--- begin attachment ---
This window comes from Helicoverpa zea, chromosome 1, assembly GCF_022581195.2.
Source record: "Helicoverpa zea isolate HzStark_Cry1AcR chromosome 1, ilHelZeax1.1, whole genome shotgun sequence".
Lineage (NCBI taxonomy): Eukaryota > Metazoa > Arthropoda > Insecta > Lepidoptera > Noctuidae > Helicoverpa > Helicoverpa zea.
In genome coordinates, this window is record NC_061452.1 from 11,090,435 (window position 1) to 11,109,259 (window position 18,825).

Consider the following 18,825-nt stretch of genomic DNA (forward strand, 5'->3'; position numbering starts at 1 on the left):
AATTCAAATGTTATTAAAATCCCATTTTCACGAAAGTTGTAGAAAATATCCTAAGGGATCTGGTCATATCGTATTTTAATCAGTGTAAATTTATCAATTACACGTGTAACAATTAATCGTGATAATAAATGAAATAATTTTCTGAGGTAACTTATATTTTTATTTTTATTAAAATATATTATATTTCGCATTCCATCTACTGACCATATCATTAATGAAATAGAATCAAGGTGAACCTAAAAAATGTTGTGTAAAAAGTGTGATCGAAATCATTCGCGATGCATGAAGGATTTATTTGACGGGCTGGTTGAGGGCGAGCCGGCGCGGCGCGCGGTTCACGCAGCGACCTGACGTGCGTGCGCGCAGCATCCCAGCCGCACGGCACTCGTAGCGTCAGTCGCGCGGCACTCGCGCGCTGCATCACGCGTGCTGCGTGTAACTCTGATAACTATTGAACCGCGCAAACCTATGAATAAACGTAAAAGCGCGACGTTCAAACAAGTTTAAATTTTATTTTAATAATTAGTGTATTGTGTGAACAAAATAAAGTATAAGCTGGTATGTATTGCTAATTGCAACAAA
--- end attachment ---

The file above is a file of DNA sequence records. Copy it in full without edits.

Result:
This window comes from Helicoverpa zea, chromosome 1, assembly GCF_022581195.2.
Source record: "Helicoverpa zea isolate HzStark_Cry1AcR chromosome 1, ilHelZeax1.1, whole genome shotgun sequence".
Lineage (NCBI taxonomy): Eukaryota > Metazoa > Arthropoda > Insecta > Lepidoptera > Noctuidae > Helicoverpa > Helicoverpa zea.
In genome coordinates, this window is record NC_061452.1 from 11,090,435 (window position 1) to 11,109,259 (window position 18,825).

Consider the following 18,825-nt stretch of genomic DNA (forward strand, 5'->3'; position numbering starts at 1 on the left):
AATTCAAATGTTATTAAAATCCCATTTTCACGAAAGTTGTAGAAAATATCCTAAGGGATCTGGTCATATCGTATTTTAATCAGTGTAAATTTATCAATTACACGTGTAACAATTAATCGTGATAATAAATGAAATAATTTTCTGAGGTAACTTATATTTTTATTTTTATTAAAATATATTATATTTCGCATTCCATCTACTGACCATATCATTAATGAAATAGAATCAAGGTGAACCTAAAAAATGTTGTGTAAAAAGTGTGATCGAAATCATTCGCGATGCATGAAGGATTTATTTGACGGGCTGGTTGAGGGCGAGCCGGCGCGGCGCGCGGTTCACGCAGCGACCTGACGTGCGTGCGCGCAGCATCCCAGCCGCACGGCACTCGTAGCGTCAGTCGCGCGGCACTCGCGCGCTGCATCACGCGTGCTGCGTGTAACTCTGATAACTATTGAACCGCGCAAACCTATGAATAAACGTAAAAGCGCGACGTTCAAACAAGTTTAAATTTTATTTTAATAATTAGTGTATTGTGTGAACAAAATAAAGTATAAGCTGGTATGTATTGCTAATTGCAACAAA